processes underlying the great scientific discoveries. We are eager
to know the secrets of genius. Did Einstein possess creative powers
that set him above the ordinary physicist? Or was he privy to some
special heuristics that guided him to his discoveries? We are indebted
to historians of science like Miller for helping us answer such
questions. Recognizing the difficulty of the task, Miller calls for
collaboration between historians and cognitive scientists to study
creative processes in science. He tries to get the process started
in the present book with a historical, epistemological, and cognitive
analysis. His central thesis is that "mental imagery is a key ingredient
in creative scientific thinking." We follow him by focusing attention
on the role of imagery in the creation of the special theory of
relativity and quantum mechanics, two major triumphs of 20th century
physics. But to evaluate the role of imagery we need to know what else
was involved in the creation of these great theories....

Einstein did not need an elaborate analysis of experimental data to
identify the conflict between Newtonian mechanics and electromagnetic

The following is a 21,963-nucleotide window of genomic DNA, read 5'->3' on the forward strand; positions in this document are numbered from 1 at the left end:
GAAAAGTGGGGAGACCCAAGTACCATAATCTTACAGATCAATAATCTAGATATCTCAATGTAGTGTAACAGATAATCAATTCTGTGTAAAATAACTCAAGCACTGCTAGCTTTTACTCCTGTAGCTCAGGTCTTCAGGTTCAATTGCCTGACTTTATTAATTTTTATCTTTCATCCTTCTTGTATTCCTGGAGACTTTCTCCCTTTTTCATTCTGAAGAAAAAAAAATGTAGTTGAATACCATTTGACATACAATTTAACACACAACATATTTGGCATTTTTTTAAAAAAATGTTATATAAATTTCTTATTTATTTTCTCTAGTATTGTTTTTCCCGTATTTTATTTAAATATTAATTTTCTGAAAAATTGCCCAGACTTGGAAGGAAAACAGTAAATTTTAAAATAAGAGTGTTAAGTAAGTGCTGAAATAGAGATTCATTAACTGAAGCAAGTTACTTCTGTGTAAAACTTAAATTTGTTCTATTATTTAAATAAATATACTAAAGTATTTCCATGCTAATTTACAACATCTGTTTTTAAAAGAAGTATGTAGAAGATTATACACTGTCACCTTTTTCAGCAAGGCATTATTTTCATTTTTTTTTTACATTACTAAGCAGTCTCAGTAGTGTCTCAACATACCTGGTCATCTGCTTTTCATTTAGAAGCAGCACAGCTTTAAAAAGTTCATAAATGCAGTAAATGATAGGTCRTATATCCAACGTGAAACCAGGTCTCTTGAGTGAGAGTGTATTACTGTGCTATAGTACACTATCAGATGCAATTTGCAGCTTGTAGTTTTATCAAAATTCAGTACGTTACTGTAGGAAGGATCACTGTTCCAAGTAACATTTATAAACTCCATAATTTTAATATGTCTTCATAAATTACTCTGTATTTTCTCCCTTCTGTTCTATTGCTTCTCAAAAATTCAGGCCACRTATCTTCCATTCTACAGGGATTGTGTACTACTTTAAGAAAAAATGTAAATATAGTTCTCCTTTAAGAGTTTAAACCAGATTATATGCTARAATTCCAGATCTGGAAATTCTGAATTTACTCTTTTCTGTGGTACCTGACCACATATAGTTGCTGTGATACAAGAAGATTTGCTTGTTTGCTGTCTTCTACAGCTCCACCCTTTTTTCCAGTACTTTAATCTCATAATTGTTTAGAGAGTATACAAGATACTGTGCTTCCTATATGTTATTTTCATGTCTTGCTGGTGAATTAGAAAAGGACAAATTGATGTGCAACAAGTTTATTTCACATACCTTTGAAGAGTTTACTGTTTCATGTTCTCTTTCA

theory. Both theories are involved in explaining the phenomenon of
electromagnetic induction, which underlies the operation of electric
motors and generators. The essence of the phenomenon is that a magnet
moving relative to a wire loop induces an electric current in the wire.
Einstein observed that the induced current predicted by the theory
depended on whether the wire or the magnet was kept at rest, whereas
the physical phenomenon appeared to depend only on the relative motion
of the magnet and wire. Thus, the theory exhibited an asymmetry which
was not inherent in the phenomena. Einstein removed this asymmetry by
invoking the principle of relativity, which requires that the laws of
physics for an observer at rest must be the same as for an observer
moving with uniform velocity. This principle had been stated for